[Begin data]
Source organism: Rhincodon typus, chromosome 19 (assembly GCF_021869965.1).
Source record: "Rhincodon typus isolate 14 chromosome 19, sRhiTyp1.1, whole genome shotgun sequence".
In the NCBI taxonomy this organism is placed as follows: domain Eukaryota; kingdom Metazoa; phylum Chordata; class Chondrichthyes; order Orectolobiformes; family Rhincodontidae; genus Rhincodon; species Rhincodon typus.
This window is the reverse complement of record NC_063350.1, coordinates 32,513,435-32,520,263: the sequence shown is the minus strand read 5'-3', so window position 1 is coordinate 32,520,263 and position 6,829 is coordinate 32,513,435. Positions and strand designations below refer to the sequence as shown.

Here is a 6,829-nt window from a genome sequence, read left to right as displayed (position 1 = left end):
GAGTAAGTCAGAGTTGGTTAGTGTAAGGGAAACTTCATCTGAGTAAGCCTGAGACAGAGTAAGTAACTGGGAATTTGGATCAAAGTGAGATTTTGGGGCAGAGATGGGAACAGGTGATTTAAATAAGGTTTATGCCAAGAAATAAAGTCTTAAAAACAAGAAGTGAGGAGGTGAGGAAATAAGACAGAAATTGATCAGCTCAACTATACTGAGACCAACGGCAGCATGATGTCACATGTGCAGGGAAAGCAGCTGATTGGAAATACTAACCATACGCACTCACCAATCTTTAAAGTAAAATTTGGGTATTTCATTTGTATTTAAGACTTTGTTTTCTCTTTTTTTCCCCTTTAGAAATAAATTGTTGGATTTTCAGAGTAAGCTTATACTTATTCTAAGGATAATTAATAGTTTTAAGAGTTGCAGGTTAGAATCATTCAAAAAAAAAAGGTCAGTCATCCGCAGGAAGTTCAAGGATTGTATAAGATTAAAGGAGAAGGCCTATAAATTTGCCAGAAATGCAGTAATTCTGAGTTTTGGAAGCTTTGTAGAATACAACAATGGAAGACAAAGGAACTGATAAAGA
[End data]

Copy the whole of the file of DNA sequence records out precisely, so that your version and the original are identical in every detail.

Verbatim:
Source organism: Rhincodon typus, chromosome 19 (assembly GCF_021869965.1).
Source record: "Rhincodon typus isolate 14 chromosome 19, sRhiTyp1.1, whole genome shotgun sequence".
In the NCBI taxonomy this organism is placed as follows: domain Eukaryota; kingdom Metazoa; phylum Chordata; class Chondrichthyes; order Orectolobiformes; family Rhincodontidae; genus Rhincodon; species Rhincodon typus.
This window is the reverse complement of record NC_063350.1, coordinates 32,513,435-32,520,263: the sequence shown is the minus strand read 5'-3', so window position 1 is coordinate 32,520,263 and position 6,829 is coordinate 32,513,435. Positions and strand designations below refer to the sequence as shown.

Here is a 6,829-nt window from a genome sequence, read left to right as displayed (position 1 = left end):
GAGTAAGTCAGAGTTGGTTAGTGTAAGGGAAACTTCATCTGAGTAAGCCTGAGACAGAGTAAGTAACTGGGAATTTGGATCAAAGTGAGATTTTGGGGCAGAGATGGGAACAGGTGATTTAAATAAGGTTTATGCCAAGAAATAAAGTCTTAAAAACAAGAAGTGAGGAGGTGAGGAAATAAGACAGAAATTGATCAGCTCAACTATACTGAGACCAACGGCAGCATGATGTCACATGTGCAGGGAAAGCAGCTGATTGGAAATACTAACCATACGCACTCACCAATCTTTAAAGTAAAATTTGGGTATTTCATTTGTATTTAAGACTTTGTTTTCTCTTTTTTTCCCCTTTAGAAATAAATTGTTGGATTTTCAGAGTAAGCTTATACTTATTCTAAGGATAATTAATAGTTTTAAGAGTTGCAGGTTAGAATCATTCAAAAAAAAAAGGTCAGTCATCCGCAGGAAGTTCAAGGATTGTATAAGATTAAAGGAGAAGGCCTATAAATTTGCCAGAAATGCAGTAATTCTGAGTTTTGGAAGCTTTGTAGAATACAACAATGGAAGACAAAGGAACTGATAAAGA